It’s always heart-warming to see the contestants form friendships and mentor and support each other as the show goes on. Never is the kind community spirit of crafters more evident than when contestants who are racing around the clock gather around their competitor to help them with a new technique or calm a crisis when a left arm’s been sewn to the right body piece.
“The friendships formed are one of the things about the Sewing Bee that are amazing,” Esme says. “The contestants are a bit like students at college. They bond, and are friends for life and they help each other so much.”
“There was somebody who on week one was great at the transformation task, and that raises everyone’s game and they all learn from each other,” adds Patrick. “Everyone shuffles over to each others’ station to learn. They get a real buzz out of being in the studio together, in the same way students do, with ideas circulating.”
Read more about The Great British Sewing Bee
This sort of support is much relied upon when emotions run high in the sewing room, and there are tears and wobbles aplenty from the contestants this year. “We try to remind them that it’s meant to be a fun, happy experience, but they all want to do themselves proud so I see why they get frustrated,” says Joe. “Being able to reassure people is one of the nicest parts of the show.”
Host Joe is just as much part of the sewing crew as the contestants and bidding farewell to the latest to leave is always tricky for him. “I hate saying goodbye to them, I really struggle with it and this year particularly I really loved them as a gang, and we filmed quickly so it felt like they were popping off very fast!” he shares. “We’d start the week with eight contestants and only have five by the end. Despite contrary advice I’m in a WhatsApp group with them all, so I’m still connected with them all and know what they’re up to all the time, and they do message a lot…”
Get your Sewing Bee fix
Love the bee? Good news, here are links to the series books including this year’s 2020 series release.
Who are the contestants on Great British Sewing Bee 2020?
Sewing for all
As always, the contestants come from all walks of life, with the youngest in their early twenties, and the oldest in their sixties. “They’re a real mixed bag this year,” says Joe. “We’ve got teachers, paramedics, doctors, a jewellery designer, a student who’s also a dancer, one who watches TV for a living, a broadcast engineer, a banker, a youth hostel manager, and a lung surgeon who particularly excelled in neat stitching!”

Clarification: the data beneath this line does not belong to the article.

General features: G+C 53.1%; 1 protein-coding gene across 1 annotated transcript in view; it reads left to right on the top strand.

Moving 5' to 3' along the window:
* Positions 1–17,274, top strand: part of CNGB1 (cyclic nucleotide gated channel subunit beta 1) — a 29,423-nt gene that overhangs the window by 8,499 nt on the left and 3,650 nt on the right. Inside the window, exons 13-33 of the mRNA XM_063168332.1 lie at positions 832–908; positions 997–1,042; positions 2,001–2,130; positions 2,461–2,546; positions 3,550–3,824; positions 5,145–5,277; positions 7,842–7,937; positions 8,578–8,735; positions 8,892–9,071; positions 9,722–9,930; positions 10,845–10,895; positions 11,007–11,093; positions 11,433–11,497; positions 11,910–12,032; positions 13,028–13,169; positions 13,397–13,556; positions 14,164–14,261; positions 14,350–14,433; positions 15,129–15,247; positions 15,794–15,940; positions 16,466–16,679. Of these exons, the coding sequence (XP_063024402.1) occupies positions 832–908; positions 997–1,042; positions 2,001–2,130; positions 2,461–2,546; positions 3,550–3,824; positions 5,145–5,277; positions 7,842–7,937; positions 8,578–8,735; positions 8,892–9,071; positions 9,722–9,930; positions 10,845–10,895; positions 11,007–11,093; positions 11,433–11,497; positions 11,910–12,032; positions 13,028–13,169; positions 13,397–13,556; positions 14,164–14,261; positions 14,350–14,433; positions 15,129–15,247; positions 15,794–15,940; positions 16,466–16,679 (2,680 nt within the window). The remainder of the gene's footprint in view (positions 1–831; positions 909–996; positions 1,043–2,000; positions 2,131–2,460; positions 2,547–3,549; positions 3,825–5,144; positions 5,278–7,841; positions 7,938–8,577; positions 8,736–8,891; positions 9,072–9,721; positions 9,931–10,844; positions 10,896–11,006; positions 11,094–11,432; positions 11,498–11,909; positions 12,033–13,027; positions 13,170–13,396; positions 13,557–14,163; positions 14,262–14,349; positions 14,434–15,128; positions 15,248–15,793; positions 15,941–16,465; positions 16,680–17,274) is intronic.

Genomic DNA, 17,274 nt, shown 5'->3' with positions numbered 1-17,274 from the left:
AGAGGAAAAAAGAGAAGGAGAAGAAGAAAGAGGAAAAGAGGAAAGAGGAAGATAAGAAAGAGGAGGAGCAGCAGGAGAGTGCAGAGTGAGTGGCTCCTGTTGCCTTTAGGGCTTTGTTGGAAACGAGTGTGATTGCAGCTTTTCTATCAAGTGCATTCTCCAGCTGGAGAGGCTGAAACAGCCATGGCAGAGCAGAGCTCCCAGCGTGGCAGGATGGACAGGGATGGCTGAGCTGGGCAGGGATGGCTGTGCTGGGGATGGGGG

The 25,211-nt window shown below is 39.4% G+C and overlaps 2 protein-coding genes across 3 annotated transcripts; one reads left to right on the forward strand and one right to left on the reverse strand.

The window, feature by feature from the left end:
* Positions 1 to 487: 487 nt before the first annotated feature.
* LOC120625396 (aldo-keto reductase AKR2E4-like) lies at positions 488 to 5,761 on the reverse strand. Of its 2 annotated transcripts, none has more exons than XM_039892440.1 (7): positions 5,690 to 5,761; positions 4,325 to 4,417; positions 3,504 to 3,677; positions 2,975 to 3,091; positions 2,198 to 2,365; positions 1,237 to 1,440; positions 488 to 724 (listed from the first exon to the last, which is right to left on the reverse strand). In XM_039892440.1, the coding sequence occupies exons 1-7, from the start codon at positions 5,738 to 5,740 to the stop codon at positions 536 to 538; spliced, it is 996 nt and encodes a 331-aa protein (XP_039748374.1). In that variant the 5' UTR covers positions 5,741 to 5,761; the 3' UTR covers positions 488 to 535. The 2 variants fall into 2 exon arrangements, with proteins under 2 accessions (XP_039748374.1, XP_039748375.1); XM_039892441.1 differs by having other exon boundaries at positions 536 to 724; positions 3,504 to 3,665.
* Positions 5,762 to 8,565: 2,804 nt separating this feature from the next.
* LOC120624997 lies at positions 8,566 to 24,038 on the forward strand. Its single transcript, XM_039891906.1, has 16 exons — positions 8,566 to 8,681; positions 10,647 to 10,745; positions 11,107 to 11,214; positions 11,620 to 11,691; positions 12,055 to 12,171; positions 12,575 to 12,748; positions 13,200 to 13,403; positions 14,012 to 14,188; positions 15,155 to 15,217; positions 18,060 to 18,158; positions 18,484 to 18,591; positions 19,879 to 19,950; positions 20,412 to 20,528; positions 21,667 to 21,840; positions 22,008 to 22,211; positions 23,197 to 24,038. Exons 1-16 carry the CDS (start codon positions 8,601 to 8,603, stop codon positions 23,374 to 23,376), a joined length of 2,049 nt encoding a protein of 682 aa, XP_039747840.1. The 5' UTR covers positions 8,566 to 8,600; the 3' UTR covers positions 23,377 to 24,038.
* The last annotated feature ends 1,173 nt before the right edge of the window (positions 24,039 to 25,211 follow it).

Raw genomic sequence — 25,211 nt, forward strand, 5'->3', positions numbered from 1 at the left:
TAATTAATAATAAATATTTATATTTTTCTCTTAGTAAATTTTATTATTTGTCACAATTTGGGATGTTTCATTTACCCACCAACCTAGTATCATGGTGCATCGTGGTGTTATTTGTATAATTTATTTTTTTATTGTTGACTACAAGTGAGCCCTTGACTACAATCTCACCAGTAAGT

As ever, the show proves how accessible sewing is to people of all backgrounds, with the judges lamenting how positive the reaction from the public always is. “I’ve never seen anything negative on social media,” says Patrick. “It’s a very warm spirited show; the process is very friendly, and everyone who watches it seems nice. Fans who approach us are always genuinely warm. People always message me with photos of things they’ve made.”
This year the sewing room has even more contestants! 12 talented home sewers have stepped up for the challenge.
Meet the sewists who we’ll be getting to know as they ride the highs and lows of the nation’s favourite sewing room in the weeks to come. From left to right: Angillia, Alex, Alison, Matt, Hazel, Peter, Therese, Liz, Mark, Fiona, Clare, and Nicole. Image: BBC/Love Productions/Mark Bourdillon.
Oh hello new BFFs (well, virtually anyway – especially as we can’t hang out with our actual best friends at the time of writing!). This year’s series will feature a fresh batch of sewists, ready to face the judges.
Meet the Sewing Bee 2020 contestants
Retired Primary School Teacher, Watford
Teaching is Angillia’s vocation, she taught primary school children for thirty years before retiring in 2016. Today she loves to make clothes for formal events and parties, in her own bold and colourful fashion. When she’s not sewing she still likes to work with young people, she also practices mindfulness and can be found attending meditation meetings.
What was your best and worst moment that first week?
Realising that the time constraints were not a plus for me, however I enjoyed the experience. I think I’m definitely better suited to being the other side of the sewing machine or working at my own pace in front of the sewing machine.”
What’s next for you in the sewing world?
“I would really like to work with a garment designer, especially one who makes for ‘real’ women (plus sizes included).”
At 24 Alex is the youngest person in the sewing room. During term time Alex studies cognitive sciences at Edinburgh University and he also loves ballroom dancing. He learnt to dance just three years ago and has quickly progressed to competition standard, now winning awards across Europe. As a teenager Alex was taught to sew by his mum, who he watched make wedding dresses on her 1980s sewing machine. “Teach me your ways; Oh Jedi!” he asked her. Having learnt from the master he tentatively branched out into menswear to create his own clothes.
What will you take away from your experience of being on The Great British Sewing Bee?